Of course, that the father feels animosity or indifference towards the mother does not necessarily mean that he harbors similar feelings for the unborn child, and he could provide the mother with support that will indirectly benefit the fetus. However, according to Imani's own testimony, Williams knew that she might be pregnant for two weeks before he died. Still, he did nothing for her, except (perhaps) provide, through a mutual friend, $10 for a pregnancy test. This ambiguous admission by conduct, especially in view of the other evidence in the record, cannot persuade us that the ALJ was wrong in concluding that Williams, at the time of his death, was not supporting Terron. Thus, we affirm the finding that the support requirement of Sec. 416(h) (3) (C) (ii) was not met.
One issue remains for our consideration. Imani argues that, because Sec. 416(h) requires that certain illegitimate children affirmatively establish dependency while it affords other illegitimate children a presumption of dependency, the provision creates classifications that violate the equal-protection component of the Fifth Amendment's due-process clause. This claim, however, is foreclosed by the Supreme Court's decision in Mathews v. Lucas, 427 U.S. 495, 96 S. Ct. 2755, 49 L. Ed. 2d 651 (1976), and merits no further discussion here.
For the reasons stated above, the judgment of the district court is AFFIRMED.
This law did not become effective until January 1, 1981, and its predecessor was held unconstitutional prior to that date, but after Imani's application had been filed. However, the Secretary has concluded that the 1981 law shall apply to applications filed prior to its effective date. See 49 Fed.Reg. 21,513 (1984)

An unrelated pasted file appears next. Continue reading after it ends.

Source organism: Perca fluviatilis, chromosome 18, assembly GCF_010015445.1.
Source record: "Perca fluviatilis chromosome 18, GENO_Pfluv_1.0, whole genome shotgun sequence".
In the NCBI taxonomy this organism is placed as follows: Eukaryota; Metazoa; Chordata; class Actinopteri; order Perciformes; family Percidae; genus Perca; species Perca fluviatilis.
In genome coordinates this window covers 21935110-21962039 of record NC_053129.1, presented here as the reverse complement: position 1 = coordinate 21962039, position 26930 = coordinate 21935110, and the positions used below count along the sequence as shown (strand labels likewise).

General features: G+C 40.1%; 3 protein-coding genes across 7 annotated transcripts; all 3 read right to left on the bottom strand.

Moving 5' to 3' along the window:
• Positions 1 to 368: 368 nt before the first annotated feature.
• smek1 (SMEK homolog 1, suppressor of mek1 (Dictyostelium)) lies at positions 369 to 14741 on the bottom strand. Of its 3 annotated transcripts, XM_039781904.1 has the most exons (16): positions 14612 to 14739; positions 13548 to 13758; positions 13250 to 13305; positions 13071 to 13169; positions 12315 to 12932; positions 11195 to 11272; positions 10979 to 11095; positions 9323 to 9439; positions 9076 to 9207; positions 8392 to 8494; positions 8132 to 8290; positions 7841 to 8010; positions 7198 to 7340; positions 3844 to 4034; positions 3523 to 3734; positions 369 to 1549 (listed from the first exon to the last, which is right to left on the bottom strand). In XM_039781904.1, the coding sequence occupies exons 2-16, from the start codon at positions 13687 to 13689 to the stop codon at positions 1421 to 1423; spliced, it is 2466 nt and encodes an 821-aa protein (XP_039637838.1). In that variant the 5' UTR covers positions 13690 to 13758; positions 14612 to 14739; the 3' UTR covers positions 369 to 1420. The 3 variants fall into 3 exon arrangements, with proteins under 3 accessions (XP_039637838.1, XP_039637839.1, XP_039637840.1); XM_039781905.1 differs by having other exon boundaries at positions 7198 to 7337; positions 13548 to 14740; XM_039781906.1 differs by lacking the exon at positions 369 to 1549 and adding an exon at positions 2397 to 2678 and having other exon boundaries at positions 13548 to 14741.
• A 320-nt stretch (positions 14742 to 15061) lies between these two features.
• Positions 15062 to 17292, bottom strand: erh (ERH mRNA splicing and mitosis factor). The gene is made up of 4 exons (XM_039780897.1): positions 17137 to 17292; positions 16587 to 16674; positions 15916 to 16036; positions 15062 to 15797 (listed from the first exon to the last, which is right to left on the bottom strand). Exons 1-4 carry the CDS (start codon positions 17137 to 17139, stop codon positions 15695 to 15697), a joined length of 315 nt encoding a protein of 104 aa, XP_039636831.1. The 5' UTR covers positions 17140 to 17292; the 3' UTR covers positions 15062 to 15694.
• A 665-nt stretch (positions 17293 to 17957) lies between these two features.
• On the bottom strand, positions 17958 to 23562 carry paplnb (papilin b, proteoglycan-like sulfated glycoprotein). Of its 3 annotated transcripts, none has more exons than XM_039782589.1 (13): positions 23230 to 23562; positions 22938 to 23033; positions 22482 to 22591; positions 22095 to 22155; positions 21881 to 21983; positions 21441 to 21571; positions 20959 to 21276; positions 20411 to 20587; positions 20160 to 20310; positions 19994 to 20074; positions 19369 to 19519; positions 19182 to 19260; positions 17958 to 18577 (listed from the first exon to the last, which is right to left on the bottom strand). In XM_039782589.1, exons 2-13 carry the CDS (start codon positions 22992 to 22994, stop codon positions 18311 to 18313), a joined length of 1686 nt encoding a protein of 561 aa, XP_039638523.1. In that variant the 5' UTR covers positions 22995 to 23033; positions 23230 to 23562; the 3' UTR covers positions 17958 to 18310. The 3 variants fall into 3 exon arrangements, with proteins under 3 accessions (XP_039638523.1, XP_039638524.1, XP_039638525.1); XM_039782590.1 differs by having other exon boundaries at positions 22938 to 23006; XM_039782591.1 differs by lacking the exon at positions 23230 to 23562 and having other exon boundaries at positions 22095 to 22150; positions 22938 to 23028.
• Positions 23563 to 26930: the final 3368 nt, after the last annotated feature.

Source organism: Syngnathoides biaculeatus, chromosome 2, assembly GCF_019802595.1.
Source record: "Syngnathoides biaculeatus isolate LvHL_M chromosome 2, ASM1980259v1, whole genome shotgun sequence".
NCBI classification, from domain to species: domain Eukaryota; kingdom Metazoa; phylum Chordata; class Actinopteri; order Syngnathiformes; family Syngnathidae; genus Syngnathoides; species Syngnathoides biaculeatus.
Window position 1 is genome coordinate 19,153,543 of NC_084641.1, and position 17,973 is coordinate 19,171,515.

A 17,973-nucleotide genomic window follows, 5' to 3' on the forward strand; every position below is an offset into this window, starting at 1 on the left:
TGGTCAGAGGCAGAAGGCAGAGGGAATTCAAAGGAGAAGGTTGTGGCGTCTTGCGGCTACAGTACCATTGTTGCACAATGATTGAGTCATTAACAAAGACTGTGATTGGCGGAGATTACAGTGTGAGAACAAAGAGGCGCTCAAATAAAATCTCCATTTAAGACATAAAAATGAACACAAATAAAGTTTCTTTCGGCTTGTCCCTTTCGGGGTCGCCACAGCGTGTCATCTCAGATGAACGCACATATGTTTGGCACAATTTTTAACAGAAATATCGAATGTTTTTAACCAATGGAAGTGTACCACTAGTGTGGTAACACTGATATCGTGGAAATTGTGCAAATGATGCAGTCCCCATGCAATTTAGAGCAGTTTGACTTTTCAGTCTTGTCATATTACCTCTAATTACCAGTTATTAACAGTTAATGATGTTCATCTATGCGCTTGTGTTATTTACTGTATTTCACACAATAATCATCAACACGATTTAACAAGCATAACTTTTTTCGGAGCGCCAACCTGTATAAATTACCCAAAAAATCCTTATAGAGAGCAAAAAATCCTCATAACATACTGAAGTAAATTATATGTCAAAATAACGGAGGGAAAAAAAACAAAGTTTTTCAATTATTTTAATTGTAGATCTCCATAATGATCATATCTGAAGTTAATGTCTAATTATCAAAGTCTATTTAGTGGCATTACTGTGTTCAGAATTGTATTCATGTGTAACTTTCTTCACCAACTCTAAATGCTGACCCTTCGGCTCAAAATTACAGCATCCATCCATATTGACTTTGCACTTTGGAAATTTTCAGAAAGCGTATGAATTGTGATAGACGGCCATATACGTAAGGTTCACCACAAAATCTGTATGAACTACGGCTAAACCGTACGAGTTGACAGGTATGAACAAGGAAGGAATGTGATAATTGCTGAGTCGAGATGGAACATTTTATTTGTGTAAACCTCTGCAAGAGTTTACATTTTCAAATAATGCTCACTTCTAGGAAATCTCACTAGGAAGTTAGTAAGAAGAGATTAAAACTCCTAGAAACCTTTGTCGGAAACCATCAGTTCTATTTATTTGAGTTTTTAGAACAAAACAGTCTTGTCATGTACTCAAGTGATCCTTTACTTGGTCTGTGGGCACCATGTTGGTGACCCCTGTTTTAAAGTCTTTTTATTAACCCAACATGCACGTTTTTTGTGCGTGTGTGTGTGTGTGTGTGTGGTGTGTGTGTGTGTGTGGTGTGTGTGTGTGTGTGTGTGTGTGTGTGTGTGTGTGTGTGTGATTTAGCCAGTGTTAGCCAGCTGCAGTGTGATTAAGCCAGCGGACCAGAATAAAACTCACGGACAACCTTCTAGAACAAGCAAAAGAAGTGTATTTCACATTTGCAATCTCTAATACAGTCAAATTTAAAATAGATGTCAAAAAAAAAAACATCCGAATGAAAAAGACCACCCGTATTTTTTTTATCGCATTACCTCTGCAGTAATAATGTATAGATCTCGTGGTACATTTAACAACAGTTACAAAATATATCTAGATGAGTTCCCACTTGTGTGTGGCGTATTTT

Thus, the ALJ was correct in requiring "clear and convincing" evidence to establish paternity, and we must reject Imani's argument that he imposed too stringent an evidentiary burden under Missouri law. We need not determine whether the definition of the term "clear and convincing" articulated in B.S.H. v. J.J.H., 613 S.W.2d 453, 457 (Mo.App.1981), applies to Mo.Rev.Stat. Sec. 474.060(2) (1985), see Aversman v. Danner, 616 S.W.2d 117 (Mo.App.1981), because, as our subsequent discussion will indicate, it is clear from the ALJ's decision that he simply did not believe Imani. There was, therefore, a failure of proof due to the adverse credibility determination. This is not a case in which the ALJ found that, although some of the testimony in favor of the applicant was credible, there was simply not enough of it
It is obvious to us (and there is no reason to conclude that the ALJ was not also aware of this) that as a matter of logic the burden of proof under Sec. 416(h) (3) (C) (ii) must be less than that of Sec. 416(h) (2) (A). The latter provision, which must be considered first in the sequence of tests to determine family status, requires proof of paternity under the appropriate state law, while the former requires proof of paternity and support. Thus, if paternity is not shown under Sec. 416(h) (2) (A) and the burden of proof is the same under both provisions, then the question of support is irrelevant and Sec. 416(h) (3) (C) (ii) serves no function whatsoever. To be of any practical value, then, Sec. 416(h) (3) (C) (ii) must be read as relaxing the burden of proof on the requirement of paternity while adding the requirement of proof of support. There, however, is no need for us to discuss the interactions between these two requirements, because of the failure of proof of support in this case